Vehicle Overview
A Limited model is the newest version of the Concorde, and it replaces the luxury LHS sedan, which was a separate model and was discontinued after the 2001 model year. The Concorde LX and LXi sedans are also available. All Concordes gain the trademark chrome-edged grille design, quad projector headlights, fog lamps and other elegant design elements of the departed LHS.

Powertrain choices have been revised for 2002. Topping the line, the new Limited is powered by a 250-horsepower, 3.5-liter V-6 engine. A 200-hp, 2.7-liter V-6 goes into the LX, while the LXi gets a 234-hp version of the 3.5-liter V-6, which replaces last year’s 3.2-liter and gains 12 additional horses.

New 16-inch Spyder wheel covers go on the LX sedan, the LXi gets new Sunspark aluminum wheels and the Limited wears chrome-clad 17-inch wheels. The LXi adds automatic headlights and steering-wheel stereo controls, and a new LX option group is available. A new pressure-based tire monitor goes into the Limited, with sensors attached to wheel rims. Electronic brake-force distribution has been added to an antilock braking system.

The Concorde is a full-size front-drive sedan that is built on the same platform as the Dodge Intrepid and is related to the Chrysler 300M. New designs for each of these sedans are expected for the 2004 model year, and rear-wheel drive may be a part of the revisions.

A corporate near-twin to the Dodge Intrepid, the Concorde is also a cousin to the Chrysler 300M, which uses the same basic front-drive platform but has different styling and smaller dimensions. The Chrysler division of DaimlerChrysler offers near-luxury and upscale family models, while Dodge caters to buyers who are looking for family-oriented value and slightly sportier attributes.

Each Concorde sedan rides a 113-inch wheelbase and measures 207.7 inches long overall — a fraction longer than the Cadillac DeVille and Buick Park Avenue. The Concorde is 74.4 inches wide and stands 55.9 inches tall. Its low nose/high deck profile is similar to that of the Intrepid, but the Concorde has its own look, led by a large, oval-shaped crosshatch grille that sits low to the ground and wraparound headlights.

The Concorde’s rear styling is also different, which features a back window that is smaller than the Intrepid’s. Styling touches borrowed from the discontinued LHS include bodyside moldings and a rear fascia with a winged Chrysler emblem. Tires on the LX and LXi are 16-inchers, while 17-inchers are equipped on the Limited.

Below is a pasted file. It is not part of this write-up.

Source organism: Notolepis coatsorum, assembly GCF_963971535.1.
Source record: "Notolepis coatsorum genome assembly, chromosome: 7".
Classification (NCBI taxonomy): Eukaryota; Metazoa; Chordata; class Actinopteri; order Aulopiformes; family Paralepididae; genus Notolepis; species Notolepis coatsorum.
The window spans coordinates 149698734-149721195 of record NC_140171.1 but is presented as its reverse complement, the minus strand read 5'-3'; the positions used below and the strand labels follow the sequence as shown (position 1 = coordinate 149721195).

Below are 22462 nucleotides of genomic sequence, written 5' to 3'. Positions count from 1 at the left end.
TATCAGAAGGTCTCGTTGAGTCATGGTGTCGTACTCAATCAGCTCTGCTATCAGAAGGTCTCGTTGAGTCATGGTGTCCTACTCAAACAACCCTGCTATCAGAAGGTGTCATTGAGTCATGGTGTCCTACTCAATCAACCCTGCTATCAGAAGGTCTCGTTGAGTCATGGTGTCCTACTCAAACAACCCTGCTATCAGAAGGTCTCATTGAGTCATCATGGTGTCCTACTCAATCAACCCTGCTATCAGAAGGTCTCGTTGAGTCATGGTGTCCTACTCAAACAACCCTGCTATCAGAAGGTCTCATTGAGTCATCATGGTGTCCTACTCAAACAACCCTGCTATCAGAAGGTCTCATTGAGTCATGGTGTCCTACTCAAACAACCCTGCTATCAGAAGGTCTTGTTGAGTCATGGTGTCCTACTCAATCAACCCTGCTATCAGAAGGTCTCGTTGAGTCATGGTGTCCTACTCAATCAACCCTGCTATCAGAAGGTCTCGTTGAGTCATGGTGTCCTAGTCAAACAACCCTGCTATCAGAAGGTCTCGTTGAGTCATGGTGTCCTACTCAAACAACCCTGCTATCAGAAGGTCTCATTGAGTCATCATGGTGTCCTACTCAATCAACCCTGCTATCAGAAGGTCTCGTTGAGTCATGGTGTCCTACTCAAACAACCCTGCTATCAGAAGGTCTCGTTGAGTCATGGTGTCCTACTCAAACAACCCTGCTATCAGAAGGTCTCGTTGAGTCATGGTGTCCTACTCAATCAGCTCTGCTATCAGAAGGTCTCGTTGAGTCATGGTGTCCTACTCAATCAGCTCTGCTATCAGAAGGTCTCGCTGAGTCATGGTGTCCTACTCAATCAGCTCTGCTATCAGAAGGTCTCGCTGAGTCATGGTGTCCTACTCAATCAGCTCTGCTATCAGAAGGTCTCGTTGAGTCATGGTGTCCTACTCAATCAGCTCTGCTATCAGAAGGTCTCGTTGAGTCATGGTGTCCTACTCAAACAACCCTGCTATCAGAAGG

Front bucket seats are standard in both the base LX sedan and the more costly LXi and Limited models. A 50/50-split front bench is optional, which allows for six-passenger seating instead of the standard five. Steering-wheel stereo controls are included with the optional Infinity sound system.

Like the Intrepid, Chrysler’s Concorde has large doors, a spacious interior and a roomy trunk. Because of its higher roofline, backseat passengers get slightly more headroom in the Concorde, but a narrow rear window makes parking and lane changing a trifle trickier. The Concorde has a larger trunk opening than the Intrepid, but the Chrysler sedan lacks a folding rear seatback. The trunk’s cargo volume is 18.7 cubic feet.

Under the Hood
The new Limited uses a 250-hp, 3.5-liter V-6, the LXi gets a 234-hp version of that engine and the LX carries a 200-hp, 2.7-liter V-6. All engines work with a four-speed-automatic transmission.

Side-impact airbags for the front seats on all models are optional. Antilock brakes and low-speed traction control are standard on the Limited and optional on the LX and LXi.

Driving Impressions
Ever since the second-generation Concorde debuted for 1998, it’s been known for eye-catching styling and is practically a show car in street form. But beyond its striking appearance lies a roomy and functional sedan that rides pleasantly, is easy and enjoyable to drive, and feels more nimble than a lot of big cars.

Even before the LXi engine was enlarged to 3.5 liters and received an additional 12 hp, it delivered spirited acceleration — unlike the 2.7-liter V-6 in the LX that doesn’t quite pack the muscle to propel a car of this size with full force. On upgrades, for instance, the 2.7-liter tended to turn sluggish, and its transmission grew hesitant about changing gears. The new 250-hp Limited should be even more confident when passing and merging.

Although the Concorde’s ride doesn’t quite rank as gentle, it is smooth on most pavement surfaces. The seats have short bottoms and are on the firm side, but both the front and rear promise plenty of space to stretch out. Because the small back window is positioned behind a high parcel shelf, rear visibility could be a problem for shorter drivers.

Those on a budget should consider the Dodge Intrepid, which offers similar performance and features in a sportier package, but a lower price.

Reported by Jim Flammang  for
From the 2002 Buying Guide